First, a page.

These aspects are of course intertwined but the workshop will focus on the third, the modes regulation, which include laws, institutions, culture, behaviours and expectations corresponding to the accumulation regime. The Swedish model was perhaps the most notable example of that compromise. The Fordist compromise aimed at mitigating institutionalised conflicts, with the state in the role of a neutralising factor.
At the level of economic theory, Keynesianism functioned as the theory corresponding to this mode of regulation, and was used as an economic policy to mitigate and counteract the economic trends and crises of the mode of production. As the case of the Swedish social-democratic model showed, this helped the compromise to function and survive while the unsolved latent conflict of property and capital concentration was left unsolved.
The s were a time of changes: oil crises, overproduction, lower profit rates, stagflation, unemployment, rationalisation and automisation through new technology, and at the same time a period giving rise to radical class struggles. The s meant the crisis of Fordism and the breakdown of the Keynesian mode of regulation.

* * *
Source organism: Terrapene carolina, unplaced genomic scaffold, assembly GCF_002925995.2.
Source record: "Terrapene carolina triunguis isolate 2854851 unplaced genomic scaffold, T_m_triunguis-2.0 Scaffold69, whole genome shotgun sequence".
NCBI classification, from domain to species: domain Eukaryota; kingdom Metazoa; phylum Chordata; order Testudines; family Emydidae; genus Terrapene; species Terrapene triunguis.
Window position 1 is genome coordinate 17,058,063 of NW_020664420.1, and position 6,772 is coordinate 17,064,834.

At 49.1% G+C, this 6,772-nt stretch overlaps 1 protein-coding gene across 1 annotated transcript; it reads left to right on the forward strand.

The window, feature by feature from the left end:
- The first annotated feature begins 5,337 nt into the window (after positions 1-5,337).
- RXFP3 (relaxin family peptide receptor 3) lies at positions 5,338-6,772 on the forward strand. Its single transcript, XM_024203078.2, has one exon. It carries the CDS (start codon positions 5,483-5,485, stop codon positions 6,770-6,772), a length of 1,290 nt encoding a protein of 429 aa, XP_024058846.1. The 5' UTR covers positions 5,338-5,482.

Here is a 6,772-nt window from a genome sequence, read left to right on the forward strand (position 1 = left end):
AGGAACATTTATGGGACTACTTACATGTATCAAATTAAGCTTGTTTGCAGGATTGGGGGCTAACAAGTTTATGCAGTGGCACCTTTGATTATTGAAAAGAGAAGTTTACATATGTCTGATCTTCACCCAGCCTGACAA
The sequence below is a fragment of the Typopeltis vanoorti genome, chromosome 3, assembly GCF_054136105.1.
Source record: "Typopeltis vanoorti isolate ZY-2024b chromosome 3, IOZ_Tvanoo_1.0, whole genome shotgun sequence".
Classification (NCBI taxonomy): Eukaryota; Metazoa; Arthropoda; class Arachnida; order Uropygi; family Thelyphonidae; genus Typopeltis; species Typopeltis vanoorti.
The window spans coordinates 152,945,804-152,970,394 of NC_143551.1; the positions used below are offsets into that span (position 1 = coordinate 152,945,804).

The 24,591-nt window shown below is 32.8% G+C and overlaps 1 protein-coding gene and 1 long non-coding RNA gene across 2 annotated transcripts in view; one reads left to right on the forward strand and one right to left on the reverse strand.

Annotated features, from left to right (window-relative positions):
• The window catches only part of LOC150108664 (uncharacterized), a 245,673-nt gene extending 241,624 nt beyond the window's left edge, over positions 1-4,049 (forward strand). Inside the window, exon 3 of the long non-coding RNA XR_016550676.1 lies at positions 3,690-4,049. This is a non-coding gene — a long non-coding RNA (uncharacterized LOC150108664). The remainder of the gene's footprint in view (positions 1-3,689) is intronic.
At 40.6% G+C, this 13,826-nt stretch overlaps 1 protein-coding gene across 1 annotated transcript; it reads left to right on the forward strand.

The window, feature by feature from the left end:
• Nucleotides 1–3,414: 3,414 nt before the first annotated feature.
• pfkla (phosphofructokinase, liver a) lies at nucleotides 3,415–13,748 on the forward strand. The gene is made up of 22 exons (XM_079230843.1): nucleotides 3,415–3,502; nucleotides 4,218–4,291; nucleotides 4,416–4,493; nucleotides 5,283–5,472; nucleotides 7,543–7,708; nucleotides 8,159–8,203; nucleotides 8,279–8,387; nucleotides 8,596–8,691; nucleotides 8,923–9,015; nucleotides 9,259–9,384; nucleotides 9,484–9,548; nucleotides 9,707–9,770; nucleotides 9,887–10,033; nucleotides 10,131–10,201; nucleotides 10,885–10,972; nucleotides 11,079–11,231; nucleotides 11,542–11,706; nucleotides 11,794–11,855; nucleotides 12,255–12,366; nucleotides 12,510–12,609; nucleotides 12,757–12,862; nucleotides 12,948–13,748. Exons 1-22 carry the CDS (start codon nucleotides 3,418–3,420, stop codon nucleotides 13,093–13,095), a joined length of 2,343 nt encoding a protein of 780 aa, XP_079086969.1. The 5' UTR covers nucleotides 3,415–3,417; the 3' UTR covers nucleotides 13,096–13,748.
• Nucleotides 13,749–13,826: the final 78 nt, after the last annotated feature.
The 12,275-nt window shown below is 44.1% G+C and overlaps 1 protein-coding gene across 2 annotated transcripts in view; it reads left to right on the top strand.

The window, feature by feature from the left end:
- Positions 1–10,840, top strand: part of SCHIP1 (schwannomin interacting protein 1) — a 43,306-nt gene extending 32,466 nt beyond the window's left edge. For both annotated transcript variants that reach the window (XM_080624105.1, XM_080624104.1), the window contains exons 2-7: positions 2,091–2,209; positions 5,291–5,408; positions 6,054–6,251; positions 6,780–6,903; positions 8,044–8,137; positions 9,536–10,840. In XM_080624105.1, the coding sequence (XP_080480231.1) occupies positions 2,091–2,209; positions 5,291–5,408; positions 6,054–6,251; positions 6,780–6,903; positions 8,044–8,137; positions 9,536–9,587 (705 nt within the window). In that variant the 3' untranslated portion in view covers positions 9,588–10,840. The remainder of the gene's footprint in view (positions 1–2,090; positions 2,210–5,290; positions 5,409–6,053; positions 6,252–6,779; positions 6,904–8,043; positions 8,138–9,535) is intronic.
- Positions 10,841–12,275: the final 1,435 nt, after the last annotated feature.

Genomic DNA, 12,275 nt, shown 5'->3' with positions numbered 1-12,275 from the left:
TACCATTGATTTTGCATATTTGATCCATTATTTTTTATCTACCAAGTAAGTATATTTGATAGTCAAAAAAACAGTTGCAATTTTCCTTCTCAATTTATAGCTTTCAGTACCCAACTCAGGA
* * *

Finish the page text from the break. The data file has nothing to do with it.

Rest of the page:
A structural crisis of the accumulation regime means social and political conflicts and societal changes, a process of searching for a new accumulation regime and social structures. These are processes of dissolution of the whole Fordist compromise and hegemonic structure, and it also means fundamental changes of the welfare states.
Return to Book Page. Preview — Mirages and Miracles by Alain Lipietz. Get A Copy. Paperback , pages. More Details Other Editions 1. Friend Reviews. To see what your friends thought of this book, please sign up. To ask other readers questions about Mirages and Miracles , please sign up. Lists with This Book. This book is not yet featured on Listopia. Community Reviews. Showing Rating details. Sort order. Jul 13, Constantinos Gus Kalogeropoulos rated it it was amazing. In Mirages and Miracles, Alain Lipietz, one of the premiere economists in the 'French Regulation School' of left economic thought examines the prevailing theories of the underdevelopment - or as he says, the "development of under development" - of peripheral countries.